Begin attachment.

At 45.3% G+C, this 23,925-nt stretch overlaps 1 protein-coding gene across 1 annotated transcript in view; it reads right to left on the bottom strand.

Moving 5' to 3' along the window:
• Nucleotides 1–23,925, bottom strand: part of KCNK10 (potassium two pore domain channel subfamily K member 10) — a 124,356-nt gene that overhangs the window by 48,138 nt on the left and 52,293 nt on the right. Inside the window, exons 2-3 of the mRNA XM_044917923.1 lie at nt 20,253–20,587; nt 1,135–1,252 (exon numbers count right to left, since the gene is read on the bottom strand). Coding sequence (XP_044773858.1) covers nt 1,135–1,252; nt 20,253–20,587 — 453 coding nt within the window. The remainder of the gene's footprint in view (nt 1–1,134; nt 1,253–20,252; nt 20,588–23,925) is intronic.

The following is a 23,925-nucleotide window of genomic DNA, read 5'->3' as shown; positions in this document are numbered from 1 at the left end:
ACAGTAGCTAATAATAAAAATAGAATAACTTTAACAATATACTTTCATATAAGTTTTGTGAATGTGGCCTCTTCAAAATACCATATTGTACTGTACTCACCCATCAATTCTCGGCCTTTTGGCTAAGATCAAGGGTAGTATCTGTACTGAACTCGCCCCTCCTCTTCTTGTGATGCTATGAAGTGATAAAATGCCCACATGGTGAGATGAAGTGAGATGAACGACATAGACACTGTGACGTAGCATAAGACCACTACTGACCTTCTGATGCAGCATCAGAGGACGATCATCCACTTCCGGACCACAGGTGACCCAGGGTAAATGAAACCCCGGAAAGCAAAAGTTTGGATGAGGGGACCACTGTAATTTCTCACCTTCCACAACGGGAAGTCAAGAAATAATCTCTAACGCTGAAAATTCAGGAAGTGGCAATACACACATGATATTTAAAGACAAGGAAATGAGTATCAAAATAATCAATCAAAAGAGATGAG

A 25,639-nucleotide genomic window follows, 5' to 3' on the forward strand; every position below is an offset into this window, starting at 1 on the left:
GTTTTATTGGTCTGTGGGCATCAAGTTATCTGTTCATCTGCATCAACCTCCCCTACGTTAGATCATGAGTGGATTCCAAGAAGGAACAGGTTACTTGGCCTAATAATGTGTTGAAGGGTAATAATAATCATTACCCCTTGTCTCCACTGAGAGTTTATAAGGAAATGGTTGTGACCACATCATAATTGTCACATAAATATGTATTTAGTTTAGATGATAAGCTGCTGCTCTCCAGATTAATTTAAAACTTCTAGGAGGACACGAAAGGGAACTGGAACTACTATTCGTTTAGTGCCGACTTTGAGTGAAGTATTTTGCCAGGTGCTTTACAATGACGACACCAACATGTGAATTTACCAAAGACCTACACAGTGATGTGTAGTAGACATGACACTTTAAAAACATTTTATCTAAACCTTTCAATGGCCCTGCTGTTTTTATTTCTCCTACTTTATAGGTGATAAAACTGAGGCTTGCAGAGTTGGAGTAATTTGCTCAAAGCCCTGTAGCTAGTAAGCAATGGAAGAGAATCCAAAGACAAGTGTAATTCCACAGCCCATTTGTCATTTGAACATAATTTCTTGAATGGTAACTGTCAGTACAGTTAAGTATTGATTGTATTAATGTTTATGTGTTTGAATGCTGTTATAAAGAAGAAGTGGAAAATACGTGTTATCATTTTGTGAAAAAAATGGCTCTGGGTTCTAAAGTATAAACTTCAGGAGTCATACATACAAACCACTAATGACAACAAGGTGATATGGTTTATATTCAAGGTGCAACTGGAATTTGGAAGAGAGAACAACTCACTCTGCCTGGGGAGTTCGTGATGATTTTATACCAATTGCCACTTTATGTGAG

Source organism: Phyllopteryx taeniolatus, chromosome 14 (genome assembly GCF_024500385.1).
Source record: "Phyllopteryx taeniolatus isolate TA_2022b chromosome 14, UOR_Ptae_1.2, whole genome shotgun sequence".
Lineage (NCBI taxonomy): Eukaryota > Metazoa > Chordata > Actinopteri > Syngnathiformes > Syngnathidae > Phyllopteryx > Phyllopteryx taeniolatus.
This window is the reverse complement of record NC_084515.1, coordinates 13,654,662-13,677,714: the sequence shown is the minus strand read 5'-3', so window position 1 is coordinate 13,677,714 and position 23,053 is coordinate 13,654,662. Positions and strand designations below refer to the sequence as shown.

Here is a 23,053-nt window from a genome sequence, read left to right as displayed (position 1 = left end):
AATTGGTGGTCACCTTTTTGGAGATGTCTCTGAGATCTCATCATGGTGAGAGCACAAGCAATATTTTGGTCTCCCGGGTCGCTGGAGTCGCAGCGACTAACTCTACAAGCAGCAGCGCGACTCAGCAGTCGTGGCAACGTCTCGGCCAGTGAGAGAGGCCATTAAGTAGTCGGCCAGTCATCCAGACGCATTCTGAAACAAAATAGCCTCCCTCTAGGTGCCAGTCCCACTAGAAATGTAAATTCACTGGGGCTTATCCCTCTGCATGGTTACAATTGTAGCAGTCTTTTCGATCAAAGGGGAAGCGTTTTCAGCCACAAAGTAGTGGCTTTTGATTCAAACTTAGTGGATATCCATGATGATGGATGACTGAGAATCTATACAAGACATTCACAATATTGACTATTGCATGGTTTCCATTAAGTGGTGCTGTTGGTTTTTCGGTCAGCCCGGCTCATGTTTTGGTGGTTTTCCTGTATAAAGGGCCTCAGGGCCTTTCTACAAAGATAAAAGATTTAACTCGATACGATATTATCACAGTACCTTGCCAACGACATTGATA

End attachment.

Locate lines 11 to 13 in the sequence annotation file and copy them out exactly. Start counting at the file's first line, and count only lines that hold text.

This window is the reverse complement of record NC_084515.1, coordinates 13,654,662-13,677,714: the sequence shown is the minus strand read 5'-3', so window position 1 is coordinate 13,677,714 and position 23,053 is coordinate 13,654,662. Positions and strand designations below refer to the sequence as shown.

Here is a 23,053-nt window from a genome sequence, read left to right as displayed (position 1 = left end):
AATTGGTGGTCACCTTTTTGGAGATGTCTCTGAGATCTCATCATGGTGAGAGCACAAGCAATATTTTGGTCTCCCGGGTCGCTGGAGTCGCAGCGACTAACTCTACAAGCAGCAGCGCGACTCAGCAGTCGTGGCAACGTCTCGGCCAGTGAGAGAGGCCATTAAGTAGTCGGCCAGTCATCCAGACGCATTCTGAAACAAAATAGCCTCCCTCTAGGTGCCAGTCCCACTAGAAATGTAAATTCACTGGGGCTTATCCCTCTGCATGGTTACAATTGTAGCAGTCTTTTCGATCAAAGGGGAAGCGTTTTCAGCCACAAAGTAGTGGCTTTTGATTCAAACTTAGTGGATATCCATGATGATGGATGACTGAGAATCTATACAAGACATTCACAATATTGACTATTGCATGGTTTCCATTAAGTGGTGCTGTTGGTTTTTCGGTCAGCCCGGCTCATGTTTTGGTGGTTTTCCTGTATAAAGGGCCTCAGGGCCTTTCTACAAAGATAAAAGATTTAACTCGATACGATATTATCACAGTACCTTGCCAACGACATTGATA